Ven Balacitta, in a Dhamma talk given in Taiping on 14 August 2005, shows how a lay person can win praises from the Buddha and be a first-class thoroughbred.
As part of my preparation for today’s talk, I practised breathing (anapanassati) meditation as it helps to clear and sharpen the mind. This then allows the mind to be more attentive to the task at hand—to prepare an organised and well-prepared talk that will benefit its listeners. When I was a layman, I used to smoke two to three packs of cigarettes daily and this would increase in times of stress. Anapanassati is in a way similar to smoking cigarettes: breathe in… breathe out… breathe in… breathe out…. But it is a whole lot healthier!
Today I will give a talk on how to win praises from the Buddha himself and be a thoroughbred—based on Rasiya Sutta (SN 42:12) and Patoda Sutta (AN 4:113).
Let me first brief you on the possible background to the first sutta. Devadatta, a cousin of the Buddha, was looking for ways and means to take over the Buddha’s position as leader of the Sangha. After some failed attempts, which included trying to kill the Buddha, he proposed five things to the Buddha to be included in the rules for monks. Monks are to, for life:
1. dwell in the wilderness and not stay in a lay residential area
2. eat only food gathered from alms rounds and not accept meal invitations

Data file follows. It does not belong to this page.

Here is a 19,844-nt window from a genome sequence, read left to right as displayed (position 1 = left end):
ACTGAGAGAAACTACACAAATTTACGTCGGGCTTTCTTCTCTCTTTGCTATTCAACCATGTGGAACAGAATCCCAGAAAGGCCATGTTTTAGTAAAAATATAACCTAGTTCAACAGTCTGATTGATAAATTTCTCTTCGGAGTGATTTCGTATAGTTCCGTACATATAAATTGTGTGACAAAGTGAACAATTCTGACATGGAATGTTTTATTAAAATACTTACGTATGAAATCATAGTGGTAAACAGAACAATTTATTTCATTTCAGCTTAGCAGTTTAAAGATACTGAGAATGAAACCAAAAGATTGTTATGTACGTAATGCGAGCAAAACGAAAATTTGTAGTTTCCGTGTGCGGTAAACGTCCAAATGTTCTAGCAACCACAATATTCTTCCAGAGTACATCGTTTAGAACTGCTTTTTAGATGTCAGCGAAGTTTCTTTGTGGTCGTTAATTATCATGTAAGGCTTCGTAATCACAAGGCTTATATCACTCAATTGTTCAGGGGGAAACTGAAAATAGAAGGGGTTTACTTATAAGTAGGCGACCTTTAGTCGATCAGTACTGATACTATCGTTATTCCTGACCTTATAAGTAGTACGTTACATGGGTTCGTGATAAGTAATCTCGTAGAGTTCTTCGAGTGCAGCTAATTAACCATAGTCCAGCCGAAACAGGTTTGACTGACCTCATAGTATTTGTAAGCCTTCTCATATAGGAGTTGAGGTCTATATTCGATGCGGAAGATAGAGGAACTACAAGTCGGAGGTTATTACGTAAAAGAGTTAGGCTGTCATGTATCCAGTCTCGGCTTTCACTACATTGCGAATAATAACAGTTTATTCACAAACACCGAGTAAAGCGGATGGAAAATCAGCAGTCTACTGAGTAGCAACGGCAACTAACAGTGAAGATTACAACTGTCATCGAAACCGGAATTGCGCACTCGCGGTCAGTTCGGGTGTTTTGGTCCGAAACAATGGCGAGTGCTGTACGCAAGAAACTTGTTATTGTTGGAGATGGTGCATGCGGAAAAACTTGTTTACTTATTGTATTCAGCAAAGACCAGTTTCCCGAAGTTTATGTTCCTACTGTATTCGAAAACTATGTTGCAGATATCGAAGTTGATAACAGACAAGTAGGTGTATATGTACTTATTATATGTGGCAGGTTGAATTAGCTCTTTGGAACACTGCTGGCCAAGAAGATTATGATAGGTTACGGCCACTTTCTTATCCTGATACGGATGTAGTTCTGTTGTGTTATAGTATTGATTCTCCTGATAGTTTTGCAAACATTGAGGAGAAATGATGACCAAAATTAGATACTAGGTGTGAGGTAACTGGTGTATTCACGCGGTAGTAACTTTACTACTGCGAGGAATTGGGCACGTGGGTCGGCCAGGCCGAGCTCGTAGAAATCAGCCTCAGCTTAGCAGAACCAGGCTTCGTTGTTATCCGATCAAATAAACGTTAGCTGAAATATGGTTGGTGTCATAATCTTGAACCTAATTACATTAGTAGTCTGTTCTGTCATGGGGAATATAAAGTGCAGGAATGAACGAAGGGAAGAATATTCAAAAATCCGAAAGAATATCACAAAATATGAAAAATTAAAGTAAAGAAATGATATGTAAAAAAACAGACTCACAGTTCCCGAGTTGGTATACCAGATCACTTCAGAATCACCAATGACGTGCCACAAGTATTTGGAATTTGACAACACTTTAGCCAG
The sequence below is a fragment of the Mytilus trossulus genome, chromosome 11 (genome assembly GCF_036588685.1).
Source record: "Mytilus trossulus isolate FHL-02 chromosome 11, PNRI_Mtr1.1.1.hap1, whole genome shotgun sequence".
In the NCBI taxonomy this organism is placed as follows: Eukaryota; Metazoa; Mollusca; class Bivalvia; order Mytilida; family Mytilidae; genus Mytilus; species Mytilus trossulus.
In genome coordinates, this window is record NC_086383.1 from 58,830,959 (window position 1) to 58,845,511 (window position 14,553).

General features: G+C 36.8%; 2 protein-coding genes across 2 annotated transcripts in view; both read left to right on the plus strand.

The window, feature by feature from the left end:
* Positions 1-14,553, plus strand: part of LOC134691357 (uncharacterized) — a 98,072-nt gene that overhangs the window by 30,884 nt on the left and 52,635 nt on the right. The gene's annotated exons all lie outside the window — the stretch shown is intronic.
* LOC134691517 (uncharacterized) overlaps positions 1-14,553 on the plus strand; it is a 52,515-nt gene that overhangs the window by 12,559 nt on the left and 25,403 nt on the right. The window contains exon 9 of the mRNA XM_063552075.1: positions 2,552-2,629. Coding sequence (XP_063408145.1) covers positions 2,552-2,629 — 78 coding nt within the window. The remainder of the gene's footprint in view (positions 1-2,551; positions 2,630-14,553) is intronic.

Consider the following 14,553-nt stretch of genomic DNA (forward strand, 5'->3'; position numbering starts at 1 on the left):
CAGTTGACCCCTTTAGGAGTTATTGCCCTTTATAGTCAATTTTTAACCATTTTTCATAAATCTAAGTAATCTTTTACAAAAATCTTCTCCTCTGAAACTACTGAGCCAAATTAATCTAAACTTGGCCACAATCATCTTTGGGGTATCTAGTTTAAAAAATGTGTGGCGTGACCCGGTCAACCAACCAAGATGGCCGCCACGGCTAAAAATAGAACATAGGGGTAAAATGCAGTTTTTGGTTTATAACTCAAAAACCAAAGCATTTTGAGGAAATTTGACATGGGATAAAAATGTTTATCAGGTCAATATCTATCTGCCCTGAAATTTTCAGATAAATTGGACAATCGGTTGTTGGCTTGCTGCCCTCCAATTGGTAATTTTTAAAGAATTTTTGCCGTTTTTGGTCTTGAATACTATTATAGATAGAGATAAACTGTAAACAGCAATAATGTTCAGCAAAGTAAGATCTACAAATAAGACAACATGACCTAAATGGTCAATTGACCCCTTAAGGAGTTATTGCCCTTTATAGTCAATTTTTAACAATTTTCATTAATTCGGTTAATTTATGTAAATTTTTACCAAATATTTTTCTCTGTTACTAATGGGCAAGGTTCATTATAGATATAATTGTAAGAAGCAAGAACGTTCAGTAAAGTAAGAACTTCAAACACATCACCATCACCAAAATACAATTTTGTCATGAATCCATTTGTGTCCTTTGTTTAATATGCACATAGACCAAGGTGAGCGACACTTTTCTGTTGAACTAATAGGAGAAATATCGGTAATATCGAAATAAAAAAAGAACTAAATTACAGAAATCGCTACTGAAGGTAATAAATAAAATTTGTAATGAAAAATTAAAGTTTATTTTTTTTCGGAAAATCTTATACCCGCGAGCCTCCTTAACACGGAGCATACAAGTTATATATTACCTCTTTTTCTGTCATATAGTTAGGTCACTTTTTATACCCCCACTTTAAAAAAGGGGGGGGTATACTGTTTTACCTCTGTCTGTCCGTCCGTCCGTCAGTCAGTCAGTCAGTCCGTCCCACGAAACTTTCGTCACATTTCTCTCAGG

3. wear robes made from discarded pieces of cloth only and not accept robe cloth from householders
4. stay under a tree and not enter a roofed dwelling
5. abstain from eating fish and meat.
The Buddha with his mind-reading ability was fully aware of Devadatta’s true intention. He replied that, with regard to the first three things, the monks are allowed to choose either way respectively as they wish. Staying under a tree is allowed during the eight months outside the vassa period. The consumption of fish and meat is also allowed depending on how the food is obtained—it must be pure in three ways, namely that the monk must neither see nor hear the animal being killed, or suspect it to be killed specifically for his consumption.
Devadatta probably knew beforehand that the Buddha would not approve these new rules. He was quite delighted by the Buddha’s response. With that he intended to establish his own Sangha that would be more austere in these ways so that it would impress the laity and thus gain more support from lay people. This led to the first schism of the Sangha. Soon after, the news spread and some thought that Devadatta’s group of monks were more austere while the Buddha himself was indulgent.